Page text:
Options Abound: Other Federal Internship Programs Worth Exploring Emerging Leaders Program (ELP)
Department of Health and Human Services
NIH Management Intern Program
National Institutes of Health USAID Fellows Program
U.S. Agency for International Development

The first stage of the PMF application process involves filling out an online application. A key requirement is that you must identify a core faculty member or graduate advisor who will fill out an online nomination form to nominate you for the PMF program. When filling out your application, you must include the email address of the person you have asked to nominate you. Be sure to choose someone who can respond quickly with an endorsement once the Office of Personnel Management emails him or her to request the nomination.

Your online application will also require you to attach your federal resume and answer three questions relating to situations where you have demonstrated skills in teamwork, leadership and customer service. It is important to answer these questions in detail and provide an example of an actual work or academic situation that was complex, unique and challenging.

After your application has been submitted, the second stage of the selection process involves coming to Washington, D.C. for an assessment interview. You will be expected to wear professional business attire at the interview. This stage includes a formal interview process where candidates are asked to respond to three separate employee or organizational case studies–one in writing, one verbally and one in a group environment. The goal is to assess the candidate’s problem-solving, writing and public speaking skills as well as his or her ability to be a leader, follower and team player.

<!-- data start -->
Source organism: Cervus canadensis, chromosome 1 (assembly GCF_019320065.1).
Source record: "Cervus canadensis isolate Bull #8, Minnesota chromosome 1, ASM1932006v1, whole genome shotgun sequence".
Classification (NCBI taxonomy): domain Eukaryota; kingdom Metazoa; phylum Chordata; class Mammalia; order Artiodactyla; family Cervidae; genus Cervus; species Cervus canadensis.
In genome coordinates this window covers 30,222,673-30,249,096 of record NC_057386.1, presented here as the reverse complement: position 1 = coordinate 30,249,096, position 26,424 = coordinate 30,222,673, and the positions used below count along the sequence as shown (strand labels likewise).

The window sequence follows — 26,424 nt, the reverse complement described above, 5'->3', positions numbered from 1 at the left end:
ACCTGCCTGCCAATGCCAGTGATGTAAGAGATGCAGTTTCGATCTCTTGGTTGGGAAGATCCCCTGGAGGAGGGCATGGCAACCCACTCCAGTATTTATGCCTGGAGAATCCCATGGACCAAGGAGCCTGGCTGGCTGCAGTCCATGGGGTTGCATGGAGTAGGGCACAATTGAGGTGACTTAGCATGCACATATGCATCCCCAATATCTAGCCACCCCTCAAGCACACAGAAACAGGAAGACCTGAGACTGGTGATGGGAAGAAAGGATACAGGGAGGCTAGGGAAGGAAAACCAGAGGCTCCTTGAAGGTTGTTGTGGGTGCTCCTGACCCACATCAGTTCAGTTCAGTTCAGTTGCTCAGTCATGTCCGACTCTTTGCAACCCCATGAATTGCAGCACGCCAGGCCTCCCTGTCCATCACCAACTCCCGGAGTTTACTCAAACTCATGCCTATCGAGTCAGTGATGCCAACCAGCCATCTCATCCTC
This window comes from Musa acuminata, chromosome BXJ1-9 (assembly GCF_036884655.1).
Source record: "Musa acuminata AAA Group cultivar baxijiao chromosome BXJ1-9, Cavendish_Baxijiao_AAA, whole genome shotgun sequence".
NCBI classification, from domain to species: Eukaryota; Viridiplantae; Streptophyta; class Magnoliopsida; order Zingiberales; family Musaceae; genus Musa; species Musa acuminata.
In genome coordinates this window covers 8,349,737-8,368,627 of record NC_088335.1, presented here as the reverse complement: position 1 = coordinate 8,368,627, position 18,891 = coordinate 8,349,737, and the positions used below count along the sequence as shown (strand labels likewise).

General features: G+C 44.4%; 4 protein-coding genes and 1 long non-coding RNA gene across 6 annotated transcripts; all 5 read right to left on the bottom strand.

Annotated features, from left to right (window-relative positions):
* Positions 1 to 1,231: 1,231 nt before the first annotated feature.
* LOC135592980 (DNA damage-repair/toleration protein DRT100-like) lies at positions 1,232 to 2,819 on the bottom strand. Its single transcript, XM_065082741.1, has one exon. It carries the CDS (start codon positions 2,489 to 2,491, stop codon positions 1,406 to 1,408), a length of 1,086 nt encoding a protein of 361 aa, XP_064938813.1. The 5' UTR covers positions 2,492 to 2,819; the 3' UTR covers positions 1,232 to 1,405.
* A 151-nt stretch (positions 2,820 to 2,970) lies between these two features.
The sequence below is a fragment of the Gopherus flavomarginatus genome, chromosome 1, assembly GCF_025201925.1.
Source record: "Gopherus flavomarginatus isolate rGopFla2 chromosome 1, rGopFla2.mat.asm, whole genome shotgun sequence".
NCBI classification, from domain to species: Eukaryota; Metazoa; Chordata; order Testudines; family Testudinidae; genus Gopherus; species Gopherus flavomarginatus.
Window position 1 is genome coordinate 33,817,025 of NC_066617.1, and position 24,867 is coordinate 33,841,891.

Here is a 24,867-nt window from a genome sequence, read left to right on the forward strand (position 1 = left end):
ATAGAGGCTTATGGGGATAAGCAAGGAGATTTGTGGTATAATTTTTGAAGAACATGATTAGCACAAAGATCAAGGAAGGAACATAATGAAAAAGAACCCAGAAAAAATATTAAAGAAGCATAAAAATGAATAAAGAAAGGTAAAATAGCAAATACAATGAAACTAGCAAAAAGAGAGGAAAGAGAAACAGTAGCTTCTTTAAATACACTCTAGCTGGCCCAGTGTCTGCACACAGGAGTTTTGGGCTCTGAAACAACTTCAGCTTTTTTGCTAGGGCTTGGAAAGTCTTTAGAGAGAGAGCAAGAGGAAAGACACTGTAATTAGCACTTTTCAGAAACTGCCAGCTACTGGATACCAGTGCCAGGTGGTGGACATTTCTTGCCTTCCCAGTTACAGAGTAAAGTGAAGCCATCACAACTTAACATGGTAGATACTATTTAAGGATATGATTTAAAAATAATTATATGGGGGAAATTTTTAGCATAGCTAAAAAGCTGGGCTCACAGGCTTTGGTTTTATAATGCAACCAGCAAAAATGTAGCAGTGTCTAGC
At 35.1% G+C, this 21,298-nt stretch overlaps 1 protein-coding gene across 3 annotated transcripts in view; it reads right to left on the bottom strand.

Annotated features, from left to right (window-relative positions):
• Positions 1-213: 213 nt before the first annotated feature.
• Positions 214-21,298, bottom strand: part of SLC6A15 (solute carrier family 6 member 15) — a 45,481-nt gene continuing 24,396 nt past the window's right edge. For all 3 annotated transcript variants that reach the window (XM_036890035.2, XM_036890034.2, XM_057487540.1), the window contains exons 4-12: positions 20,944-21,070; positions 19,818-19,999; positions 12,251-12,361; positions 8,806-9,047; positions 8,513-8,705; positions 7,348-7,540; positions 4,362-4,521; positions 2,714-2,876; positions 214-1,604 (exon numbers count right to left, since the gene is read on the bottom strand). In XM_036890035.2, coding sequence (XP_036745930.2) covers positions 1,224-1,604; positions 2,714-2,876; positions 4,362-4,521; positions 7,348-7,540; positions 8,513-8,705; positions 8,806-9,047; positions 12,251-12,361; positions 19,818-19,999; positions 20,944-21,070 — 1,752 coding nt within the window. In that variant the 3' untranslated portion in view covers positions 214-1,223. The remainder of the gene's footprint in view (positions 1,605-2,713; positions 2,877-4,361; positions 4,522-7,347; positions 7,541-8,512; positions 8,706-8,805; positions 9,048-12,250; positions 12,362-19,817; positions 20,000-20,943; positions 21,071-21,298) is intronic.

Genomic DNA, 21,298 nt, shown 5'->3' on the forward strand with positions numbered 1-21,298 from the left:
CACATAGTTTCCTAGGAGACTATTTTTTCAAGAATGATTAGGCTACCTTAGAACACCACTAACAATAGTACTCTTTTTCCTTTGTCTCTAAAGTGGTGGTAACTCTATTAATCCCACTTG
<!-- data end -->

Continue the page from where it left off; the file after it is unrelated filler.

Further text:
The Final Round

Candidates who qualify for the third stage are considered finalists and are invited to attend a government job fair, again in Washington. Being a finalist does not guarantee you will get a job. If you are selected as a finalist, you will receive a notification email that includes a list of the names, email addresses and phone numbers of all the agency representatives who will be interviewing candidates at the job fair. It is important to email them a resume and a cover letter requesting a PMF job interview, even before the job fair. Once you become a finalist, your goal is to get multiple PMF job offers to choose from.